In 1954 Paul met Kirsten Andresen, a Norwegian foreign student at Bryn Mawr. After a wonderful first date that included the only American football game either of them ever cared to attend, they quickly formed a bond. They married in 1956. Their daughter Hannah was born in 1960 during a year spent in London while Paul was doing doctoral research. In 1962 Paul took a teaching job at Reed College in Portland, Oregon, and it was there that their son David was born in 1963. Paul and Kirsten loved to travel and made many trips to all parts of the world. They also maintained a tiny flat near Paddington Station for 32 years, which enabled them to make frequent trips to London to do research.
Paul was always very, very close with his twin brother David, though the two had very different temperaments. “David,” he said in a 2014 interview, “was a natural pacifist who couldn’t imagine inflicting pain. I wasn’t. I might have shot back with a gun in my hands, so I had to make sure not to put myself in such a position.” It was a painful loss when David died unexpectedly of a stroke at age 53.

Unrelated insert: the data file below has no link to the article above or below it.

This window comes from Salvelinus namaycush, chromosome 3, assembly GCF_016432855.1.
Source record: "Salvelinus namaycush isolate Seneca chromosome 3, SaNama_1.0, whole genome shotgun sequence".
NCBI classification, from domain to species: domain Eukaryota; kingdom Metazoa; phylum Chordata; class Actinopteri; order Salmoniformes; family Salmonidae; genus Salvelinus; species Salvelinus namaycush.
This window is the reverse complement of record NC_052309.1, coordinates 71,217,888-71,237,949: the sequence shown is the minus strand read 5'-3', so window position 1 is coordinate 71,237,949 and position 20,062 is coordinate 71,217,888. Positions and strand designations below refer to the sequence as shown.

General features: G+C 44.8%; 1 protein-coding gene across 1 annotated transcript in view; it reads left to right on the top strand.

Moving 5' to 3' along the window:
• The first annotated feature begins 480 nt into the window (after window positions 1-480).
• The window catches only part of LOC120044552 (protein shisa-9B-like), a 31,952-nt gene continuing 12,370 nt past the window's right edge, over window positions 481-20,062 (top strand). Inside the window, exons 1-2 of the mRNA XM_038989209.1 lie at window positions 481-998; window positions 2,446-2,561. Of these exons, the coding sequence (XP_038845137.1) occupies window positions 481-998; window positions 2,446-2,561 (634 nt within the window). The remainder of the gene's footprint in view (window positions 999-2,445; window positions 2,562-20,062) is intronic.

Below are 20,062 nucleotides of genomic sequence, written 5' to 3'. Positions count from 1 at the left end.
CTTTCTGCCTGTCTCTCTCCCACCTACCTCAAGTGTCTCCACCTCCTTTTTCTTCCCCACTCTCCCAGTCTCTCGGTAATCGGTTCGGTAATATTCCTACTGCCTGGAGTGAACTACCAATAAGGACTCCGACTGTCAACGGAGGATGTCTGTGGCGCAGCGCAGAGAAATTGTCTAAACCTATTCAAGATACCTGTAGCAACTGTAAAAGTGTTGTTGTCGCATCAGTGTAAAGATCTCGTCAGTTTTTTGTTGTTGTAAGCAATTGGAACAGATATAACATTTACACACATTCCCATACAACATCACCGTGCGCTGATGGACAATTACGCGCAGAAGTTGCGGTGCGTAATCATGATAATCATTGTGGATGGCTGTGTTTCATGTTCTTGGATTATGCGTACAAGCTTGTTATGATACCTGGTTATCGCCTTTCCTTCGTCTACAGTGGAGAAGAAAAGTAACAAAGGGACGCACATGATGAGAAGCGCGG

In 1964 Paul began a long and distinguished career in the History Department at Stanford University, retiring in 1997. For much of that time he held leadership positions in the University’s required humanities program for first-year students, the title (and content) of which evolved from “Western Civilization” to “Western Culture” to “Cultures, Ideas and Values.” Moving tributes to his service at Stanford – his quiet unassuming brilliance, his wise counsel, his captivating teaching, his selfless devotion to undergraduate education (recognized by two university awards), his role in building one of the strongest British history programs in the country, his pioneering research that reshaped our understanding of English Puritanism – all can be found in a memorial notice on the Stanford website. His most acclaimed publication, “Wallington’s World: A Puritan Artisan in Seventeenth Century London,” was one of the first detailed looks at the religious life and thought of a “lower class” Puritan (that is, one who was not clergy or gentry).